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Off the shoulder of giant Saturn, a bright pinpoint marks the location of the ring moon Atlas. Shadows cast by the C ring adorn the planet at upper right.
The thin boundary of Saturn's high haze layer can be seen immediately to the left of the planet's limb, near center.
This view looks toward the unilluminated side of the rings from less than a degree above the ringplane. Atlas is 30 kilometers (19 miles) across.
The image was taken in visible light with the Cassini spacecraft narrow-angle camera on June 17, 2007 at a distance of approximately 2.2 million kilometers (1.3 million miles) from Saturn. Image scale is about 13 kilometers (8 miles) per pixel.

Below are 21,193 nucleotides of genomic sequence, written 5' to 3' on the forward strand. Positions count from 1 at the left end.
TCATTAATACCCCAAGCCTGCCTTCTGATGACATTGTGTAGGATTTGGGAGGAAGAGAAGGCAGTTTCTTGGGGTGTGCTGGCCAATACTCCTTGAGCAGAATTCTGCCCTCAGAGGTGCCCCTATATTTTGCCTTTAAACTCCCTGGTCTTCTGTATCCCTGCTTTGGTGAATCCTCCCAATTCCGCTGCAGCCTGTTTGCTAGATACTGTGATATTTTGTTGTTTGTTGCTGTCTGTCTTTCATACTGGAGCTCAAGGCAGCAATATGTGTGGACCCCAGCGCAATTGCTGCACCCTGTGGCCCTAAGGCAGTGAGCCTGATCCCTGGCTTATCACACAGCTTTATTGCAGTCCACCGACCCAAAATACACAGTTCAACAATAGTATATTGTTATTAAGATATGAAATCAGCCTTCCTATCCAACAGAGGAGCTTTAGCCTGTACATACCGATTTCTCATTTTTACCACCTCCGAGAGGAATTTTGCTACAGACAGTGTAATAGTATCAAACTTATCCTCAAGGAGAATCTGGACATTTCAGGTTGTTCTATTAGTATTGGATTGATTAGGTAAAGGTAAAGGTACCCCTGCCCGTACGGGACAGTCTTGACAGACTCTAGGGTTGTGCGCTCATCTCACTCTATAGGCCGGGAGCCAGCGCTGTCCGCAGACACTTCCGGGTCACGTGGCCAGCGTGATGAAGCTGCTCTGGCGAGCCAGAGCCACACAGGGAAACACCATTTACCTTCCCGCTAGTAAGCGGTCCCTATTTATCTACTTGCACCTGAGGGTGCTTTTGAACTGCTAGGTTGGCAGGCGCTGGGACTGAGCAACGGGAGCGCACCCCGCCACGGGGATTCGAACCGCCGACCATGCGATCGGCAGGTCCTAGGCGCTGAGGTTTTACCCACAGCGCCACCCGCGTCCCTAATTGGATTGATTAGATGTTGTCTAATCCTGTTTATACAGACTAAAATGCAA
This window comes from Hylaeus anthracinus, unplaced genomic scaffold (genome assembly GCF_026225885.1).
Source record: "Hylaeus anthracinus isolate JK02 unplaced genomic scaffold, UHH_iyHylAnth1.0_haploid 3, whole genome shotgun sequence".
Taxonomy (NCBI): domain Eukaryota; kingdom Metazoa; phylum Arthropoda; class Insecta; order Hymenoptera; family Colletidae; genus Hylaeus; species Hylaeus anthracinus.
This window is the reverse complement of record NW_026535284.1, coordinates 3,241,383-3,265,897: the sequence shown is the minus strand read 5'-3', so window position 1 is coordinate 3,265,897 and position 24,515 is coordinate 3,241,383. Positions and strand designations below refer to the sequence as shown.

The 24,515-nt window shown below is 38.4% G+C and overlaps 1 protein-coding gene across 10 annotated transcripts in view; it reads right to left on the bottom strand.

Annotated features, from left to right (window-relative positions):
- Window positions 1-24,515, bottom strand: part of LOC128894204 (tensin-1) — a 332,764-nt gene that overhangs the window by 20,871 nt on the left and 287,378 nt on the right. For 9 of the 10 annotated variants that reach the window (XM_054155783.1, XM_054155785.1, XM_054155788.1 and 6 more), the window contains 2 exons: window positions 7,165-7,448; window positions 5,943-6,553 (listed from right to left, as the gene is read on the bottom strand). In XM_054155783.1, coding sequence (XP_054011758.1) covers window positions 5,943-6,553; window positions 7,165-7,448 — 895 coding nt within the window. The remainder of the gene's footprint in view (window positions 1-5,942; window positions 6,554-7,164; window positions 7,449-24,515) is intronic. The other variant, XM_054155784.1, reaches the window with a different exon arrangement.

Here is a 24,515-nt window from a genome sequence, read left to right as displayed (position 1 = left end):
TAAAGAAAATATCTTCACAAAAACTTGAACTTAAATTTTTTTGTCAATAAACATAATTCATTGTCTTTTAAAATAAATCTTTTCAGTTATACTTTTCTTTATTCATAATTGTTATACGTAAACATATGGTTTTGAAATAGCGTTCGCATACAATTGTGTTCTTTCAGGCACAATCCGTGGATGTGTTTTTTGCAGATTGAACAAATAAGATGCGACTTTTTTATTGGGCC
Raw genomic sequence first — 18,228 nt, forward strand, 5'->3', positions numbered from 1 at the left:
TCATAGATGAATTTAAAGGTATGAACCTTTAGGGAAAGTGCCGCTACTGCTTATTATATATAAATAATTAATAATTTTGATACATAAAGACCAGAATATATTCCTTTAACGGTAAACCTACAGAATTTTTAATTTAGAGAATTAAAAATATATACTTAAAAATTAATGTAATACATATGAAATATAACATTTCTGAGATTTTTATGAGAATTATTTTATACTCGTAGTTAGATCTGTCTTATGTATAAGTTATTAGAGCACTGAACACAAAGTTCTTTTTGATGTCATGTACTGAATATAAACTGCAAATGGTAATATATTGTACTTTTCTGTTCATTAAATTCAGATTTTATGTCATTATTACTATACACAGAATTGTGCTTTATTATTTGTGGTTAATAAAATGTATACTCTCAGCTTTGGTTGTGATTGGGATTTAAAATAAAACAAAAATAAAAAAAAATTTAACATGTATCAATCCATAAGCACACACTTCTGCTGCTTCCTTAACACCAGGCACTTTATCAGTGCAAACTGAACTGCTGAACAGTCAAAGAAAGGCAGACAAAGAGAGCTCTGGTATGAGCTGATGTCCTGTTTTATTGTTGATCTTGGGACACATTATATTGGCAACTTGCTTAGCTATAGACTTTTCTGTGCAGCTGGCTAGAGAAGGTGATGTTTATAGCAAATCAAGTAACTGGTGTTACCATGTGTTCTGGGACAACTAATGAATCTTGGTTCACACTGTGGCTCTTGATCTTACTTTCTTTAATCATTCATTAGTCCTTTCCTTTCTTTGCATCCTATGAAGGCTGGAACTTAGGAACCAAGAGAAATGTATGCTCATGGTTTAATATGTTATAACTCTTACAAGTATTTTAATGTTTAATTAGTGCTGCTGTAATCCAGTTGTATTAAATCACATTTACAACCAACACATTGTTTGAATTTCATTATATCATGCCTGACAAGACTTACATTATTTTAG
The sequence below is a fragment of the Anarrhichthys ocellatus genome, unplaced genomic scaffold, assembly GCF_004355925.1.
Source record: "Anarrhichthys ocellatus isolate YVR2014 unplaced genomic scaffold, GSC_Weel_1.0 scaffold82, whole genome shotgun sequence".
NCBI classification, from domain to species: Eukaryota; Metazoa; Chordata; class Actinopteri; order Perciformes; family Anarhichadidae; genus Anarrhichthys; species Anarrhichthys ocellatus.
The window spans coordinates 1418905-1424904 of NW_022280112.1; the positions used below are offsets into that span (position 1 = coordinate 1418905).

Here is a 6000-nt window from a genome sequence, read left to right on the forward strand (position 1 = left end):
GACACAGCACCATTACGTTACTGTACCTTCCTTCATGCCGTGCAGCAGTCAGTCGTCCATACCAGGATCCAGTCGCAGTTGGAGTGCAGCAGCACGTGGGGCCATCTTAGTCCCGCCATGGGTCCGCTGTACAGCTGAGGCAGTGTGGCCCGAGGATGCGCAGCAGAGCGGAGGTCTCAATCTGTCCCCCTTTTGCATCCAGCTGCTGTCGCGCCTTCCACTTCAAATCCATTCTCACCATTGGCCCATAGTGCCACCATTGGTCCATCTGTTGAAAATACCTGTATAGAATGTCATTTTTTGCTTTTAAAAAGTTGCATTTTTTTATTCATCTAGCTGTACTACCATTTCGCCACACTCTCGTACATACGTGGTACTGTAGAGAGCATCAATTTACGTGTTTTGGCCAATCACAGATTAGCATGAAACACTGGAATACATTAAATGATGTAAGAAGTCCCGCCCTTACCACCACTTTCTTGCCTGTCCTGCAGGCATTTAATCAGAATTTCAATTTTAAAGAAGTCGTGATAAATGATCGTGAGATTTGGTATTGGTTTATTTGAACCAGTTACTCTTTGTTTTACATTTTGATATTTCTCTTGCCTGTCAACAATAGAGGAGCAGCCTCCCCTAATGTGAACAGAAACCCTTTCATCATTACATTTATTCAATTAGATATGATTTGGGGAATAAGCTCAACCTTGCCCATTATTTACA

The Cassini-Huygens mission is a cooperative project of NASA, the European Space Agency and the Italian Space Agency. The Jet Propulsion Laboratory, a division of the California Institute of Technology in Pasadena, manages the Cassini-Huygens mission for NASA's Science Mission Directorate, Washington, D.C. The imaging team consists of scientists from the US, England, France, and Germany. The imaging operations center and team lead (Dr. C. Porco) are based at the Space Science Institute in Boulder, Colo.